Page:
“A strong policy statement”
“Fast food and restaurants are very important; many of these businesses make good money”
According to official statistics, 80 % of Kenya’s working population is active in the informal sector. The ratio is similar in many developing countries. Why do you consider that a problem?
The problem is that the informal sector has not been thriving in Kenya so far. In an ideal situation, this sector would be a driver of growth and an agent of change, helping to minimise poverty. In Asia’s emerging markets – consider China, for instance – small-scale businesses employ a lot of people and are contributing to reducing poverty. That should happen in Kenya too.
In many developing countries, excessive rules and regulations suffocate private enterprise, with the result of many businesses staying informal and small in order to be beyond the reach of regulations. Is that the case in Kenya?
No, that issue has been dealt with. There used to be a complicated system of licenses; it was indeed quite confusing and even destructive. But things have changed. Today we have a single business permit. This permit is issued by the local authorities. They charge a fee according to the scale of the business – and that is it. According to World Bank data, doing business in Kenya is easier than in most low-income countries. In this category, we are in the sixth place according to the World Bank’s Doing Business Index.
Do all small businesses have the permit, even small road-side shops? And are they part of the tax base?
Yes, they have the permit, and they have been formalised to that extent. But most of them do not pay taxes. Our Value Added Tax kicks in when a company has sales worth of 3 million Kenyan shillings per year. That is the equivalent of more than $ 36,000. Most micro and small business in Kenya are far below that threshold.
What businesses typically belong to the informal sector?
The variety is huge. A lot of agriculture is done small scale. There are also car repair shops or carpenters, for instance. Fast food and restaurants are very important too; many of these businesses make good money. I know of one man who started as a road-side seller, went on to run a restaurant and now owns a five-star hotel in Kisumu, which, by the way, is still offering local cuisine. This is the kind of successful entrepreneurship we need. I know of the case because the Kenya Investment Authority, the agency I work for, facilitated a World Bank loan of 500,000 Shillings. That loan allowed this man to expand his business and thrive.
So access to credit is what the informal sector needs?
Yes, financial services certainly matter. Actually, the situation in Kenya is not too bad. According to the World Bank, we rank second in this category among all low-income nations. Of course, we don’t want to remain a low-income nation forever, so we need to do more. There certainly is room for improvement. In Kenya, we have many small-scale finance schemes, cooperatives and merry-go-round models with revolving funds. One of our goals is to scale up such schemes and turn them into micro banks.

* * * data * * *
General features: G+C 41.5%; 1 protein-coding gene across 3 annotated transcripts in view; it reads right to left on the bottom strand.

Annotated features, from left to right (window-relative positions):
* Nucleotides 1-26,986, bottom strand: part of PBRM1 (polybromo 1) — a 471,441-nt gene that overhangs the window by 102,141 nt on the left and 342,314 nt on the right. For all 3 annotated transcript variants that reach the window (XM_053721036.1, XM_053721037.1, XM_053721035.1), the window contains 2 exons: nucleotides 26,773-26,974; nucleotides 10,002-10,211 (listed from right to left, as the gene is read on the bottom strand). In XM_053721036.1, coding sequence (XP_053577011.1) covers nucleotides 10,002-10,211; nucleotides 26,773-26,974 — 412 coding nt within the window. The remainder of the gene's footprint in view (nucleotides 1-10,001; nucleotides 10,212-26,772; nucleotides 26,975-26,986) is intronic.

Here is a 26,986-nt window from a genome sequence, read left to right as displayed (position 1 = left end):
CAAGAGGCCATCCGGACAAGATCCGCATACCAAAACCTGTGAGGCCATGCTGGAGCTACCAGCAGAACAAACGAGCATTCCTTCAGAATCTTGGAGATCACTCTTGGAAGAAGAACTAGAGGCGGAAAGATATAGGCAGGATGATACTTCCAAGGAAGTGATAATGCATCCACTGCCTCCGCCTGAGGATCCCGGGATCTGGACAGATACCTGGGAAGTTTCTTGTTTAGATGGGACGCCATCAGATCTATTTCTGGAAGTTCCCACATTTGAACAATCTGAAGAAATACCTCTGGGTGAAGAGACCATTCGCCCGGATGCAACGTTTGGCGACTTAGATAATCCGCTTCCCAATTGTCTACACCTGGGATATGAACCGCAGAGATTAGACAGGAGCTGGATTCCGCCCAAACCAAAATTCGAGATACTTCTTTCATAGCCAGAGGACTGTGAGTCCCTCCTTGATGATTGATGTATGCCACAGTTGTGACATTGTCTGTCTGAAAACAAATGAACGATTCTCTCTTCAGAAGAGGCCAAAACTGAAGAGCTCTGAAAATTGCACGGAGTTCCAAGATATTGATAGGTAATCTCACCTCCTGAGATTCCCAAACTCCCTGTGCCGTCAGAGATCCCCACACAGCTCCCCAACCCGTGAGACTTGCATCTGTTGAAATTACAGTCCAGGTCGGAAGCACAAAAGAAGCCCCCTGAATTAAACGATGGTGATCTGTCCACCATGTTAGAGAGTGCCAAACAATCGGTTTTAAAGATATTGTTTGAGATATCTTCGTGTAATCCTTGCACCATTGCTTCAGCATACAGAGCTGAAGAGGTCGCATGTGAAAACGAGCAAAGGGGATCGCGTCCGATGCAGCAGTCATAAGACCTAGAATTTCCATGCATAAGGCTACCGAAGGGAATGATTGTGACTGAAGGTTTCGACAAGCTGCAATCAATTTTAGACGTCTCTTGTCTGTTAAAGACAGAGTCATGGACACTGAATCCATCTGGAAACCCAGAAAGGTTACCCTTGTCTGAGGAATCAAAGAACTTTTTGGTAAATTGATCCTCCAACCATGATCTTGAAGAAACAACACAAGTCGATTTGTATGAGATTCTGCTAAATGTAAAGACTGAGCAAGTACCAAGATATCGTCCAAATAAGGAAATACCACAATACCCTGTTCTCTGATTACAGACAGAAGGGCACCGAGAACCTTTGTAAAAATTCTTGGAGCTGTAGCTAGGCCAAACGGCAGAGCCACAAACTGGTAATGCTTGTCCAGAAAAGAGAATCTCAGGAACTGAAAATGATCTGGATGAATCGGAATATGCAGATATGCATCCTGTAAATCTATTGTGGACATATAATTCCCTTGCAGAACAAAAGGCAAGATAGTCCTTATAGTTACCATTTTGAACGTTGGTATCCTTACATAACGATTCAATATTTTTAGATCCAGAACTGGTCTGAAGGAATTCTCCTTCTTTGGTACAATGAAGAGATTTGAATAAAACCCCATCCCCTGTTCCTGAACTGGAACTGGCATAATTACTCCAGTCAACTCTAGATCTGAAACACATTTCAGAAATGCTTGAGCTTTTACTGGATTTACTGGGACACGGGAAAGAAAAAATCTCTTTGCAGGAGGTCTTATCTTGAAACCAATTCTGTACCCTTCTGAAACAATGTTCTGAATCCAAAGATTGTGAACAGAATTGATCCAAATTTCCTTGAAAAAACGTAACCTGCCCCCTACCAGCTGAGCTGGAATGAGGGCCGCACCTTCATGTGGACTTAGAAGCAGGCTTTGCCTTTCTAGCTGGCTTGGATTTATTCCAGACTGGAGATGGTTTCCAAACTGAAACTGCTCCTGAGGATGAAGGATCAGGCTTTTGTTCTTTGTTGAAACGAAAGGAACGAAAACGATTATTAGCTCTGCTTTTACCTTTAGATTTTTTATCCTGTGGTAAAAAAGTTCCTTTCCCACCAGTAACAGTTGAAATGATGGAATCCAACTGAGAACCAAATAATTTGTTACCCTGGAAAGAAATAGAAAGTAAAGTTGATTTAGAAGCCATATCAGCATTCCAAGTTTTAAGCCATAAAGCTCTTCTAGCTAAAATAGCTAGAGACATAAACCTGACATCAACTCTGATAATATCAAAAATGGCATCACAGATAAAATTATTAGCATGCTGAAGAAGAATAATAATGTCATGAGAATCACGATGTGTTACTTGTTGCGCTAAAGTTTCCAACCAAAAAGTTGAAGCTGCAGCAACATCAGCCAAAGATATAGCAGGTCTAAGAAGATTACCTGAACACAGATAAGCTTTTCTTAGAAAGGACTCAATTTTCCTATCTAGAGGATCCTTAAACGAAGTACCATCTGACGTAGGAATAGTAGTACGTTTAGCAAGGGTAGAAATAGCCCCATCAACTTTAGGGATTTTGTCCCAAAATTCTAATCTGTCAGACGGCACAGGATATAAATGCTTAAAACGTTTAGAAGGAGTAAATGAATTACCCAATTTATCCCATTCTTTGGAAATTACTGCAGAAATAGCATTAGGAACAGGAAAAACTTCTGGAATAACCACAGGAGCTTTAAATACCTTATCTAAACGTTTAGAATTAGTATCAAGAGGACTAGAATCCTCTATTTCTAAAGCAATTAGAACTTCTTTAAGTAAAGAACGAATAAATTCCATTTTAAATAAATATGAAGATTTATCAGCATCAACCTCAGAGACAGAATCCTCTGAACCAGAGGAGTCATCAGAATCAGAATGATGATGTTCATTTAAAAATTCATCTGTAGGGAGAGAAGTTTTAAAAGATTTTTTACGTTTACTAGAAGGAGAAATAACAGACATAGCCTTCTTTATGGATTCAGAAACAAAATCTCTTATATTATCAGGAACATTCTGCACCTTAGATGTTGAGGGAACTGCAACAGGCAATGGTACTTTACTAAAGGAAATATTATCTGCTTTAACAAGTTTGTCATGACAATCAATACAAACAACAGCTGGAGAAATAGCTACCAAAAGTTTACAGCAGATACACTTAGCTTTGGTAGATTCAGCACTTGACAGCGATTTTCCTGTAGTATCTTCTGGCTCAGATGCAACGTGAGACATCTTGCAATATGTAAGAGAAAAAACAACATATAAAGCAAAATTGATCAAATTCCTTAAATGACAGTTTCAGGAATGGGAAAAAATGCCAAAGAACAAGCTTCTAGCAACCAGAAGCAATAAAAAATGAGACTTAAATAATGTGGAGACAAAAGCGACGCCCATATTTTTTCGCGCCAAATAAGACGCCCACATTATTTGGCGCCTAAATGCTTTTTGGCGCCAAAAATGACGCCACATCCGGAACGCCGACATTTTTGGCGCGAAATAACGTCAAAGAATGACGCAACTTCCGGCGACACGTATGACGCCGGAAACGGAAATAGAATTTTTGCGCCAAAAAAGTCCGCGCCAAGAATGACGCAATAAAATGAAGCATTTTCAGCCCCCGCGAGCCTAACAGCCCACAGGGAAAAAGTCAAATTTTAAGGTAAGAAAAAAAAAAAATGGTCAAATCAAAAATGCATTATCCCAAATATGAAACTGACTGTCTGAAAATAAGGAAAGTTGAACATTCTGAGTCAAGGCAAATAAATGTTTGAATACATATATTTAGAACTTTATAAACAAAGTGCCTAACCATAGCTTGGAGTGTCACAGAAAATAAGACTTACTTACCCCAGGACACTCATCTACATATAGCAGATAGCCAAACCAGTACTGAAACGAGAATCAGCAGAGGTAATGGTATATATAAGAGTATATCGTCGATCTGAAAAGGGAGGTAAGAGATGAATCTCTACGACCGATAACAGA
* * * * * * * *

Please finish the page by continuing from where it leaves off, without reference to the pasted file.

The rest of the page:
Are there other relevant challenges?
Yes, we also need to develop markets in order to provide more businesses with more access to more customers, and we need to enable businesses to forge stronger links with business partners at the national and local levels.
What about skills training or legal advice for entrepreneurs and their staff?
Yes, these are also challenges we must rise to if we want to help small-scale businesses to grow into strong, profitable and tax-paying mid-sized enterprises. Qualified staff certainly makes a difference, and it would be helpful to have some kind of certificate. Unless skills are tested somehow it is very difficult to ensure that people actually posess them. So you see, we are facing a lot of challenges in terms of empowering the informal sector. We understand it needs to be done. In its Vision 2030, our government has spelled out that the change is necessary. We hope that the German donor agencies like KfW Entwicklungsbank and DEG (Deutsche Investitions- und Entwicklungsgesellschaft) will give us support.
Are you cooperating with other donors too?
Yes, we are cooperating with the World Bank and especially the IFC, its branch for promoting the private sector. Many international non-governmental organisations from Europe and North America, moreover, have tried to support the informal sector in Kenya in the past. They have probably spent more money on this matter than our government received in terms of aid, but these programmes did not solve the problems. Too often, they did not reach the target group. Typically, when you talk to small-scale entrepreneurs, they will tell you that they have heard of such programmes but never had access to them. So the question really does arise whether our policies were right. In retrospect, we wish we had tackled some important issues ten years ago, but we were not idle. The licence system was reformed and the Vision 2030 clearly spells out that we need progress in the informal sector, so there is a strong policy statement.
Are you planning to support entrepreneurship in the formal sector in general or is there a specific focus?
Well, we have to be strategic, so we are focussing on six sectors of growth. They are:
– agriculture and live stock,
– information and communication technology,
– wholesale and trade and, as I already explained,
– financial services.